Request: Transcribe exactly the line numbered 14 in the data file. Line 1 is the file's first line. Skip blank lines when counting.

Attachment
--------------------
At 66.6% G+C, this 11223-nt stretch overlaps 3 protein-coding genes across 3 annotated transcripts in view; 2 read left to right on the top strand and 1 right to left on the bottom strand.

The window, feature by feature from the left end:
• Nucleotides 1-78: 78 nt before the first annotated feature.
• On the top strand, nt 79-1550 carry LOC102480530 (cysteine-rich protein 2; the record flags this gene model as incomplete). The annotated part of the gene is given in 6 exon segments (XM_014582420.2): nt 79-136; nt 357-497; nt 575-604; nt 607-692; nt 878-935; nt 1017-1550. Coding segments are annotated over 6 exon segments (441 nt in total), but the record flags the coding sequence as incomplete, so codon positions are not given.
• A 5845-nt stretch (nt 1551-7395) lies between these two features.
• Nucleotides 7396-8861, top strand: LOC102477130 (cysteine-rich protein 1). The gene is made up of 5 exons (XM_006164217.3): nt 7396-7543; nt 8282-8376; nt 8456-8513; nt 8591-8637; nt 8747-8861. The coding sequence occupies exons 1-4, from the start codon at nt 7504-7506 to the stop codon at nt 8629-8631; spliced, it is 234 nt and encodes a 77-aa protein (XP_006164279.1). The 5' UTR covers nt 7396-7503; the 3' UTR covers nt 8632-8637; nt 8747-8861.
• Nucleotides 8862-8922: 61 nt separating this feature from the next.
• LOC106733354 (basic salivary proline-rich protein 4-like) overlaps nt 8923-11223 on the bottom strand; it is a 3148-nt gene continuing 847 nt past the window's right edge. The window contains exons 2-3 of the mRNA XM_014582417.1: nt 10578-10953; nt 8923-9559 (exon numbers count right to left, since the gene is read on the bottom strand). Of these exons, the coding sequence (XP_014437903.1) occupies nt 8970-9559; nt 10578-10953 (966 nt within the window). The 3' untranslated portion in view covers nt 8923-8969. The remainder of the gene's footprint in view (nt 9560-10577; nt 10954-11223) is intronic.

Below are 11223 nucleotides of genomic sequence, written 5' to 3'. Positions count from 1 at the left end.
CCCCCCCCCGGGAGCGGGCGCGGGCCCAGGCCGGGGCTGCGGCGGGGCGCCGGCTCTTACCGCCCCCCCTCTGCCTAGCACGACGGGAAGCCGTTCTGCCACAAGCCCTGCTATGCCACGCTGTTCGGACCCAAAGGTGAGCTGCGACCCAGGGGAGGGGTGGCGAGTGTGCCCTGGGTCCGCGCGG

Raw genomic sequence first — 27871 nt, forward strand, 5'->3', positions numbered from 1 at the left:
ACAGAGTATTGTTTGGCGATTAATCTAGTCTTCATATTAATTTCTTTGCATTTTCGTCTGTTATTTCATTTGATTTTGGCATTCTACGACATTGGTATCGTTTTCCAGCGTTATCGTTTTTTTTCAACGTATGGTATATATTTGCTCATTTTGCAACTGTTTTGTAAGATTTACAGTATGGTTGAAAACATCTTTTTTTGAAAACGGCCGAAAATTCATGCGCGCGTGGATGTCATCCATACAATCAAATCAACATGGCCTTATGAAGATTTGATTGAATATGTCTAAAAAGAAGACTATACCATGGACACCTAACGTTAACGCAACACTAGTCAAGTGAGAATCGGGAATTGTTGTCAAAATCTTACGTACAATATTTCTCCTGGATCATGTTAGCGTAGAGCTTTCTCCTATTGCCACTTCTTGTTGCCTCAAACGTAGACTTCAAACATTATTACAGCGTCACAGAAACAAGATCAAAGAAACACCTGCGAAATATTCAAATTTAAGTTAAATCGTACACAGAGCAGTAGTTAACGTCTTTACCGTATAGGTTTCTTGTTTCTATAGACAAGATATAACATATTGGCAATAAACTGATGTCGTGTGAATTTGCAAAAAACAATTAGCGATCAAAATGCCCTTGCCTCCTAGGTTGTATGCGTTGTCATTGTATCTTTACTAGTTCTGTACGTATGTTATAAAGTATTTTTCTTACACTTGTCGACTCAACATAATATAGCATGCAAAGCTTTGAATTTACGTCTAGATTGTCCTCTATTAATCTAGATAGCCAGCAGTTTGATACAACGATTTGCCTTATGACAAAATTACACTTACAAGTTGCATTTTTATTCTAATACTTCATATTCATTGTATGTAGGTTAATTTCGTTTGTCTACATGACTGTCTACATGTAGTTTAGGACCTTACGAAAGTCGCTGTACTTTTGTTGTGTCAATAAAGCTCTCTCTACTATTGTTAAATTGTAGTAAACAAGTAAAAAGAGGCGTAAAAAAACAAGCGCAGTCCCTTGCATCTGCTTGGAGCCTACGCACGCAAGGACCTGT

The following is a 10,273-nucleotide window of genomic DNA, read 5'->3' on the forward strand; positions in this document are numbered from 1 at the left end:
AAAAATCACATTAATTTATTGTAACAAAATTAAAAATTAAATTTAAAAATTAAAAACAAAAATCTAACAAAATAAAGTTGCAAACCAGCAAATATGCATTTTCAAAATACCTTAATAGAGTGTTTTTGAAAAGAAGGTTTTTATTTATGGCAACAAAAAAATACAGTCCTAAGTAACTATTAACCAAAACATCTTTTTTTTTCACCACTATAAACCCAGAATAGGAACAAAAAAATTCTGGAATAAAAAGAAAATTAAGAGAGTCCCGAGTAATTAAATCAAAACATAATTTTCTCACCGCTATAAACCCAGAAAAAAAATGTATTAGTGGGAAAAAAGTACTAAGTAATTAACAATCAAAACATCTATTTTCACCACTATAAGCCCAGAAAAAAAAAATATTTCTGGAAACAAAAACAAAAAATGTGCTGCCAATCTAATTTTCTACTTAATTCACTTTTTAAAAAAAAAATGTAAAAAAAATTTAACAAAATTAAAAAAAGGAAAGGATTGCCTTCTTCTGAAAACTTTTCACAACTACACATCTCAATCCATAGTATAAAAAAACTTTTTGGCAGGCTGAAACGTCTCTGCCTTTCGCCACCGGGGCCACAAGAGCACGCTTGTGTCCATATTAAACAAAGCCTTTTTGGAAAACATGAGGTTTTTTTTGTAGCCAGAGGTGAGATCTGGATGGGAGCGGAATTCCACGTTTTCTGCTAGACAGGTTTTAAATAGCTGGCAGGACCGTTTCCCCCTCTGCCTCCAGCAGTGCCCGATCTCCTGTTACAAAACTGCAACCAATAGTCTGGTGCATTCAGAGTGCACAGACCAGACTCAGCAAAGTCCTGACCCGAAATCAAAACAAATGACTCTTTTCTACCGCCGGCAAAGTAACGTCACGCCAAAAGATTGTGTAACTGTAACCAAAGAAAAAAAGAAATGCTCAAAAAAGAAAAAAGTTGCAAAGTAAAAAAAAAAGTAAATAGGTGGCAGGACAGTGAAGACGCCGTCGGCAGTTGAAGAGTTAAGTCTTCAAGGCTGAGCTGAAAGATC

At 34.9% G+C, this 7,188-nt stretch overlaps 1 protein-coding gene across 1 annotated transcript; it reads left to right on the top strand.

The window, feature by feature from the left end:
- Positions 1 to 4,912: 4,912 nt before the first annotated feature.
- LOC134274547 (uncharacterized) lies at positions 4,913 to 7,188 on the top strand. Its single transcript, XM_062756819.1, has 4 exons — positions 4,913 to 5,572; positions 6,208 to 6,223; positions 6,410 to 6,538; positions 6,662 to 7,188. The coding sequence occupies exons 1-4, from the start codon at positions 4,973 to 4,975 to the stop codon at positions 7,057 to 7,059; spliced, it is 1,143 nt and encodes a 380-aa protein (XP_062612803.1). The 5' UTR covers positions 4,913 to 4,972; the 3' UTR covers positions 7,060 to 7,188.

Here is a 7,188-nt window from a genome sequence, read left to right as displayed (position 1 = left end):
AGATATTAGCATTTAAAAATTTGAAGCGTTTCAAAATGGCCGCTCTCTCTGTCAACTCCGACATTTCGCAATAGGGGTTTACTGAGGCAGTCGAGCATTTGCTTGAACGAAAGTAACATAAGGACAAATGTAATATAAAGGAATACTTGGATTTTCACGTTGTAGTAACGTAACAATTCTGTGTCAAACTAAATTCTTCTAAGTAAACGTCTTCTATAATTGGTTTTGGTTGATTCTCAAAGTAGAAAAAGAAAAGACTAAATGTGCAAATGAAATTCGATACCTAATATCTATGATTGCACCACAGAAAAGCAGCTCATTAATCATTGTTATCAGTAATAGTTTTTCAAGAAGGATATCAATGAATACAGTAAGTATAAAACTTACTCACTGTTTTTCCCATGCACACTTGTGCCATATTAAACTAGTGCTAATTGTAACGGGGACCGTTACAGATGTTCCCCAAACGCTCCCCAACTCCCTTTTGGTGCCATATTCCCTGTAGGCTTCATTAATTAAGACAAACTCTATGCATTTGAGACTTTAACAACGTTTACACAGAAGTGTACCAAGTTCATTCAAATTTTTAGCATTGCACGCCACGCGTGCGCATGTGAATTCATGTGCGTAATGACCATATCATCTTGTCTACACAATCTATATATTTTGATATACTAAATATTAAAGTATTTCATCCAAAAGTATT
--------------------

AAAAATCACATTAATTTATTGTAACAAAATTAAAAATTAAATTTAAAAATTAAAAACAAAAATCTAACAAAATAAAGTTGCAAACCAGCAAATATGCATTTTCAAAATACCTTAATAGAGTGTTTTTGAAAAGAAGGTTTTTATTTATGGCAACAAAAAAATACAGTCCTAAGTAACTATTAACCAAAACATCTTTTTTTTTCACCACTATAAACCCAGAATAGGAACAAAAAAATTCTGGAATAAAAAGAAAATTAAGAGAGTCCCGAGTAATTAAATCAAAACATAATTTTCTCACCGCTATAAACCCAGAAAAAAAATGTATTAGTGGGAAAAAAGTACTAAGTAATTAACAATCAAAACATCTATTTTCACCACTATAAGCCCAGAAAAAAAAAATATTTCTGGAAACAAAAACAAAAAATGTGCTGCCAATCTAATTTTCTACTTAATTCACTTTTTAAAAAAAAAATGTAAAAAAAATTTAACAAAATTAAAAAAAGGAAAGGATTGCCTTCTTCTGAAAACTTTTCACAACTACACATCTCAATCCATAGTATAAAAAAACTTTTTGGCAGGCTGAAACGTCTCTGCCTTTCGCCACCGGGGCCACAAGAGCACGCTTGTGTCCATATTAAACAAAGCCTTTTTGGAAAACATGAGGTTTTTTTTGTAGCCAGAGGTGAGATCTGGATGGGAGCGGAATTCCACGTTTTCTGCTAGACAGGTTTTAAATAGCTGGCAGGACCGTTTCCCCCTCTGCCTCCAGCAGTGCCCGATCTCCTGTTACAAAACTGCAACCAATAGTCTGGTGCATTCAGAGTGCACAGACCAGACTCAGCAAAGTCCTGACCCGAAATCAAAACAAATGACTCTTTTCTACCGCCGGCAAAGTAACGTCACGCCAAAAGATTGTGTAACTGTAACCAAAGAAAAAAAGAAATGCTCAAAAAAGAAAAAAGTTGCAAAGTAAAAAAAAAAGTAAATAGGTGGCAGGACAGTGAAGACGCCGTCGGCAGTTGAAGAGTTAAGTCTTCAAGGCTGAGCTGAAAGATC